The (latest) bailout: Can America afford it?

Boston Globe


The Bush administration is seeking sweeping powers for what could become the biggest private sector bailout in the nation’s history, as economic policy makers try to end the gravest threats to the financial system since the Great Depression. In a proposal sent to Congress yesterday, Treasury Secretary Henry M. Paulson Jr. sought authority to spend up to $700 billion to buy troubled mortgage-related assets to restore confidence in stock and credit markets, which have lurched from crisis to crisis. Some analysts estimate the cost could top $1 trillion. In the long run, analysts said, the bailout should cost taxpayers far less than the initial outlay as the federal government resells assets once panicked financial markets return to normal. The upfront costs of the savings and loan crisis of the 1980s, for example, totaled more than $500 billion, but the price eventually fell to about $125 billion after bank assets, primarily real estate, were sold...

The mortgage buck stops where?

Christian Science Monitor
by staff


Like a subprime mortgage, Congress may soon put taxpayers on a risky hook for mortgages gone bad. The Bush administration wants authority to spend up to $700 billion, or about the cost of the Iraq war, to buy up troubled loans. A federal rescue effort may stem a financial market meltdown. But it shouldn’t be done without a reckoning. Americans need to hear a full-throated debate by lawmakers about the range of players in this mortgage maelstrom who either lied, took on too much debt, or failed to check creditworthiness as these loans were issued and then sold up the financial food chain to the point where it has become nearly impossible to determine their value. They also need to hear about the government’s role in encouraging a housing bubble — and that will mean Congress needs to look at itself. No longer should federal support for owning a home be based on the false premise that housing prices will always go up or that taxpayers are the final backstop for mortgage holders...

Government bailouts something only a socialist could love

by Phil Valentine


First, it was Fannie Mae and Freddie Mac. Now, the government is bailing out AIG, American International Group. They’re known most as an insurance company, but it wasn’t the insurance end of the business that caused them problems. It was their investment in — you guessed it — subprime mortgages. So, now we’re bailing them out for bad business decisions. Let’s follow this back to the beginning. The government started putting pressure on lenders to grant mortgages to people who, ordinarily, would be turned down. Mortgage companies did just that. Some of these people decided to take on a loan they really couldn’t afford because it was going to get them more house than they needed. Stupid mistake No. 1. The mortgage companies figured at the very least they could repossess the house if the people didn’t pay so they made the loan. Stupid mistake No. 2...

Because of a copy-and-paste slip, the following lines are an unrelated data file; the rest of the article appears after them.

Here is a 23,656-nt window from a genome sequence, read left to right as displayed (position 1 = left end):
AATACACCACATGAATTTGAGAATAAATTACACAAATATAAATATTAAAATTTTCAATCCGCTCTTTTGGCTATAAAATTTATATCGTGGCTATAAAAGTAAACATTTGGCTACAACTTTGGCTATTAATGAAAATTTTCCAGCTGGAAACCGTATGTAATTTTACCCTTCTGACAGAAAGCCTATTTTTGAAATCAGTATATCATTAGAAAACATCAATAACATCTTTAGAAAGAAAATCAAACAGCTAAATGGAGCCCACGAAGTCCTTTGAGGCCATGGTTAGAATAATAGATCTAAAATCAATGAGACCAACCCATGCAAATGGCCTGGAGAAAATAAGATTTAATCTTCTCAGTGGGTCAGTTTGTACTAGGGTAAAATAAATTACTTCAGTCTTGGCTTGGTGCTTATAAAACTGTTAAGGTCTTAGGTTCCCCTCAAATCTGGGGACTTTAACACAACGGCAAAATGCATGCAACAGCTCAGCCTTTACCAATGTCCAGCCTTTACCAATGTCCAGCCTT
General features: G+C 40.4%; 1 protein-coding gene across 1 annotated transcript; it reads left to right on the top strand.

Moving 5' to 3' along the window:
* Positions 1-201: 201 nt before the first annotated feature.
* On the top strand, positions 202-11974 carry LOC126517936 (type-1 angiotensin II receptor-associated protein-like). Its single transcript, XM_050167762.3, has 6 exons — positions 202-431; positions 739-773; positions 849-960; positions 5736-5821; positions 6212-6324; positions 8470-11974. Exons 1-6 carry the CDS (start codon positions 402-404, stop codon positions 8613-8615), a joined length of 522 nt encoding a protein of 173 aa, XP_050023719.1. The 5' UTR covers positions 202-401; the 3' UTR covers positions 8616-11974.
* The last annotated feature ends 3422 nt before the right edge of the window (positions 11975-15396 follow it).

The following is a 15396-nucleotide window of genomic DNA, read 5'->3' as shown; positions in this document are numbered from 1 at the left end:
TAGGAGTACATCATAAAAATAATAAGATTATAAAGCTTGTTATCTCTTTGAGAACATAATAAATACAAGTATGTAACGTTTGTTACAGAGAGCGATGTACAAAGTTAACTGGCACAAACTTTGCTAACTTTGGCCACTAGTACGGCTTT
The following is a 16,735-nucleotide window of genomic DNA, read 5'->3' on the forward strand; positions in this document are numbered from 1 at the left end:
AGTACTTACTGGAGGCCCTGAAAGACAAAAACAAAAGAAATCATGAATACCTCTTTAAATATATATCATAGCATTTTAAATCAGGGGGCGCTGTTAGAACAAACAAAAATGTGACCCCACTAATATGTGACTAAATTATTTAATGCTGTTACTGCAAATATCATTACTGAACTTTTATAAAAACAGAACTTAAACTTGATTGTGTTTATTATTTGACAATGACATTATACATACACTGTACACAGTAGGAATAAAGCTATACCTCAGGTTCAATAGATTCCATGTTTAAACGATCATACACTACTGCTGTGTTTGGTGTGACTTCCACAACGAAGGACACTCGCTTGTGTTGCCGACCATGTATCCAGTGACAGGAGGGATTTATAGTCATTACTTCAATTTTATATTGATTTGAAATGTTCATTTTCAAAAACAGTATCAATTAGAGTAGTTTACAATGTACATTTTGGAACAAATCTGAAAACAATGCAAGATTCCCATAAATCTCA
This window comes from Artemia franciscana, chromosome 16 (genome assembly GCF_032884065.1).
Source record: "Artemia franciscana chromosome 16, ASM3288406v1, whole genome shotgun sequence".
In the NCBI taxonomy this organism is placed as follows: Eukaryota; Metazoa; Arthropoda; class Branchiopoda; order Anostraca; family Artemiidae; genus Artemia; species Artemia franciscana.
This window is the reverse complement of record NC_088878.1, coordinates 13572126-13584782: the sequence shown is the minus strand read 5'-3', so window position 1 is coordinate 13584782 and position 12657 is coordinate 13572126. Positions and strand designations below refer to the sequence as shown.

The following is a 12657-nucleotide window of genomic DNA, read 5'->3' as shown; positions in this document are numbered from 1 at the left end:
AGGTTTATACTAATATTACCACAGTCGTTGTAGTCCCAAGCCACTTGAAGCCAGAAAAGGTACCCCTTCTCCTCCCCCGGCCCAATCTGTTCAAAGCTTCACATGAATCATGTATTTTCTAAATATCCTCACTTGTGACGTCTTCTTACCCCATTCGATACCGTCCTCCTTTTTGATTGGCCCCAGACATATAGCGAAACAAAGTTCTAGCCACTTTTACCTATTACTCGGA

A bailout to nowhere

by Richard Rhames


Sadly and unsurprisingly the story is an old an familiar one: Government socializing costs and risk while securing the outlandish private profits of society’s greediest people. There’s nothing new here.
The more interesting question is whether we are at a point in our rather lamentable and bloody history when the usual tricks may no longer work. In a country that no longer manufactures much except weapons of war, or cultural weapons of mass distraction, kept afloat mainly by massive infusions of foreign capital, with a domestic / domesticated population famously dependent on “credit” and buried in personal debt, are we approaching the End of Something?

The Bailout Plan What does it mean?

Safe Haven
by Clive Maund


Many investors in the Precious Metals sector are worried that the “bailout plan” announced yesterday will resolve the crisis with the effect that things will return to normal and gold and silver will as a result go into retreat once more. Nothing could be further than the truth….. as far as arresting the financial crisis is concerned, it simply can’t work and won`t work - the proposed $1.2 trillion slush fund intended to fund this giant garbage dump is still peanuts compared to the towering $47 trillion debt market and the even larger derivatives time bomb. Not only will the bailout plan not work, but it is set to spread the contagion to a crucial area that has so far been sacrosanct - the US T-bond market...

Bail out or power grab?

Nolan Chart
by Darren Wolfe


The legislation being hammered out in our imperial capital to bail out financial institutions contains a decidedly dictatorial twist. Section 8 relates to review of the Secretary of the Treasury’s decisions. It reads as follows: ‘Decisions by the Secretary pursuant to the authority of this Act are non-reviewable and committed to agency discretion, and may not be reviewed by any court of law or any administrative agency’...

Informant: Thomas L. Knapp


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